The Promoter is Gate 1 Travel Australia Pty Ltd of Suite 6, 10 Hoddle Street, Abbotsford VIC 3067 Australia. A.B.N. 74 169 034 575. NSW permit number LTPS/16/05060

*Terms & Conditions apply.


Italy and its Wonders from Top to Toe

Towering mountain peaks that plunge through emerald forests. Culture-steeped cities perched over glittering, cobalt seas. Cathedrals that soar, artwork that inspires, and cuisine that tempts the palate and then lingers on the memory—Italy is all of these things and more.

To truly immerse yourself in la dolce vita of Italy, you need to know the local people and what they love about their land; at Gate 1 Travel, we do. Our Tour Managers unveil to you their country’s most thrilling and fascinating sights, and are eager to enlighten you about Italy’s most beloved treasures. And as you arrive at some of Italy’s most visited museums and landmarks, you’ll bypass the long lines, thanks to our pre-purchased entry—offering more time for discoveries.

Welcome to Gate 1’s Italy!

Capitals of Culture: Rome, Venice, Florence & Milan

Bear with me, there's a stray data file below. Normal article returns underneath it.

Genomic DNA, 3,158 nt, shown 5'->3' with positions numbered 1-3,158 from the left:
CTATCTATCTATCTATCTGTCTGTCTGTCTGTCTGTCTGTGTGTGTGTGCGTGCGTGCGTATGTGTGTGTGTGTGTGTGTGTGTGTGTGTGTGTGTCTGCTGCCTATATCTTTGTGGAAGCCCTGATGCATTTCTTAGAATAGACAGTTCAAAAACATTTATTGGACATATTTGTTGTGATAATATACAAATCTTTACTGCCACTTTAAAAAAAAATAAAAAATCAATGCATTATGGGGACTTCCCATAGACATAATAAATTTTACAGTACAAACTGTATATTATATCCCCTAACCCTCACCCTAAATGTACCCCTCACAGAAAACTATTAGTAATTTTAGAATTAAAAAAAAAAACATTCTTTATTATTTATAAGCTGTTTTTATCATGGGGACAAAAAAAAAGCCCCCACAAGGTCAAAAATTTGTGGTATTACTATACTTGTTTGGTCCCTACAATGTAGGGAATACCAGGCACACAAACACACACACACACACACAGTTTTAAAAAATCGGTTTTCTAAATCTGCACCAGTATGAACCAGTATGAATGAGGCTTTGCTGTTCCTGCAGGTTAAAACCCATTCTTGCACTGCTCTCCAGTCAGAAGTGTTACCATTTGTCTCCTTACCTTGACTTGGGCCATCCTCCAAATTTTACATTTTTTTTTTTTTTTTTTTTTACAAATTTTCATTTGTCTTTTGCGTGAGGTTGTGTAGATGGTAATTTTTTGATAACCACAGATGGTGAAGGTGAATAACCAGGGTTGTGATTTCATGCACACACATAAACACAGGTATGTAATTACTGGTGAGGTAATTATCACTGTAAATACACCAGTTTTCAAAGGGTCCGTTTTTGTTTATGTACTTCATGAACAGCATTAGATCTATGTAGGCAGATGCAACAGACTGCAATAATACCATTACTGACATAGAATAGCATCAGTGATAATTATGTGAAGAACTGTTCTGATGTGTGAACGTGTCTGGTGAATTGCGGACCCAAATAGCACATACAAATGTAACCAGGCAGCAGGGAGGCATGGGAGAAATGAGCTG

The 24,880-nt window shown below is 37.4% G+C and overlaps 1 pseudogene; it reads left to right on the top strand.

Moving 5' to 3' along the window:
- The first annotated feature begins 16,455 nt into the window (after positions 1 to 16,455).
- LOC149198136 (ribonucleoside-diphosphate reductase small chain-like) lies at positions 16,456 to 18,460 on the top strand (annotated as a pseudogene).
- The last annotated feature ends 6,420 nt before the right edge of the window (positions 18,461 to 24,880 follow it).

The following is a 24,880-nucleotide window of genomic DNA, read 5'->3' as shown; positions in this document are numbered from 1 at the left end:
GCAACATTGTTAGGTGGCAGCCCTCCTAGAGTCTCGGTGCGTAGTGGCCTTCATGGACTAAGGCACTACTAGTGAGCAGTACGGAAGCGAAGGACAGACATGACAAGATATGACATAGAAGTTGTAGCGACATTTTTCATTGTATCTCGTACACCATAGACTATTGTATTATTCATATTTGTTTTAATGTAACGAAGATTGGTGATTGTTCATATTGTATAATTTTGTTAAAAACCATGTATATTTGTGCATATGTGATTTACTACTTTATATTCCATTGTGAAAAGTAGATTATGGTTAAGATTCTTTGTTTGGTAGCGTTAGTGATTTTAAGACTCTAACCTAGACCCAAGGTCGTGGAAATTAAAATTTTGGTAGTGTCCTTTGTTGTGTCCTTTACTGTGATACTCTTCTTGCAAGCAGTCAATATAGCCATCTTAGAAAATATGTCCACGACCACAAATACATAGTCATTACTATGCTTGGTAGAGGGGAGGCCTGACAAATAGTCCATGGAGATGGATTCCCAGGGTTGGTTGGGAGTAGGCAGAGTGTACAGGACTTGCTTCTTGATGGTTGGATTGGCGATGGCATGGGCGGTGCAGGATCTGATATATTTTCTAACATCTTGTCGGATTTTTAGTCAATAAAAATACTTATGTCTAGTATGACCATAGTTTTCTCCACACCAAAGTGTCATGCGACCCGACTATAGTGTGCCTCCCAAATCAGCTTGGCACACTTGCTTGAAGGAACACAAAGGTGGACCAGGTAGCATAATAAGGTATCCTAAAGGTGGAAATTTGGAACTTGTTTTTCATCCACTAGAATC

Rome really is an Eternal City, where past and present intermingle. On streets 2,000 years old, Vespas scoot by visitors soaking in the loveliness of the city’s charming piazzas. These open plazas embody public art at its finest, adorned with finely sculpted fountains carved by some of history’s greatest artists, from Bernini to della Porta.

Piazza to piazza, the architecture astounds—the Romans didn’t do anything by halves. Here, the Pantheon, built to honour the gods, soars to the skies. Its revolutionary crown – still the world’s largest unreinforced concrete dome – is a masterwork of Roman engineering that has never been duplicated. And the ancient Colosseum still dazzles: Once able to host 80,000 spectators, this was where Romans gathered to witness gladiatorial combat and contests between men and beasts.

Art and architecture come together in inspiring fashion in Vatican City. Surely, St. Peter’s Basilica and its sprawling square is one of the most moving pilgrimage sites in all of Christendom. Whether it is faith or art history that beckons you, the Vatican Museum rewards with one of the world’s undisputed treasures: Michelangelo’s The Last Judgment, painstakingly painted on the ceiling of the Sistine Chapel. In total, the artist painted more than 5,000 square feet of frescoes here. Today, they remain a wonder of rich colour and sumptuous detail.